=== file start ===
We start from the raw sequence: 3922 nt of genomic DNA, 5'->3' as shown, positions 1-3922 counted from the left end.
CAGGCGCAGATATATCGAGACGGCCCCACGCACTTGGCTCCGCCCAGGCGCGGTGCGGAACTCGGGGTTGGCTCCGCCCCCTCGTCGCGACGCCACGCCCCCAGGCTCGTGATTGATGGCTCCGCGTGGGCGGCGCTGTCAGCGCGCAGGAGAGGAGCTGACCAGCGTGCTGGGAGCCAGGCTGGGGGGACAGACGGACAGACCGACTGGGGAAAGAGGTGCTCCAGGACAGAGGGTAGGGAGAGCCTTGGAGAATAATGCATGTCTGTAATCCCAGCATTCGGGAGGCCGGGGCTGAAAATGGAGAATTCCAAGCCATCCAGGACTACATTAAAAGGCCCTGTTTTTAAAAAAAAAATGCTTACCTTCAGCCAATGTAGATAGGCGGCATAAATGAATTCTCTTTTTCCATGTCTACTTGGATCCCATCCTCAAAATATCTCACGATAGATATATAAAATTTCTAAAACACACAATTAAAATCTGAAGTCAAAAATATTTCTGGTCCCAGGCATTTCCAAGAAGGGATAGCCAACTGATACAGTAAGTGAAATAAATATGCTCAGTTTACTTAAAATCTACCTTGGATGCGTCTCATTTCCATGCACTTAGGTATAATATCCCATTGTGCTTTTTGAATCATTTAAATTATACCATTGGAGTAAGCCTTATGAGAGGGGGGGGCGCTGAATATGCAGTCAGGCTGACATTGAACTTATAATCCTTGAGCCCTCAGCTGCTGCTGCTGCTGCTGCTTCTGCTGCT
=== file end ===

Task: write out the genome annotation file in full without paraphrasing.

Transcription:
We start from the raw sequence: 3922 nt of genomic DNA, 5'->3' as shown, positions 1-3922 counted from the left end.
CAGGCGCAGATATATCGAGACGGCCCCACGCACTTGGCTCCGCCCAGGCGCGGTGCGGAACTCGGGGTTGGCTCCGCCCCCTCGTCGCGACGCCACGCCCCCAGGCTCGTGATTGATGGCTCCGCGTGGGCGGCGCTGTCAGCGCGCAGGAGAGGAGCTGACCAGCGTGCTGGGAGCCAGGCTGGGGGGACAGACGGACAGACCGACTGGGGAAAGAGGTGCTCCAGGACAGAGGGTAGGGAGAGCCTTGGAGAATAATGCATGTCTGTAATCCCAGCATTCGGGAGGCCGGGGCTGAAAATGGAGAATTCCAAGCCATCCAGGACTACATTAAAAGGCCCTGTTTTTAAAAAAAAAATGCTTACCTTCAGCCAATGTAGATAGGCGGCATAAATGAATTCTCTTTTTCCATGTCTACTTGGATCCCATCCTCAAAATATCTCACGATAGATATATAAAATTTCTAAAACACACAATTAAAATCTGAAGTCAAAAATATTTCTGGTCCCAGGCATTTCCAAGAAGGGATAGCCAACTGATACAGTAAGTGAAATAAATATGCTCAGTTTACTTAAAATCTACCTTGGATGCGTCTCATTTCCATGCACTTAGGTATAATATCCCATTGTGCTTTTTGAATCATTTAAATTATACCATTGGAGTAAGCCTTATGAGAGGGGGGGGCGCTGAATATGCAGTCAGGCTGACATTGAACTTATAATCCTTGAGCCCTCAGCTGCTGCTGCTGCTGCTGCTTCTGCTGCT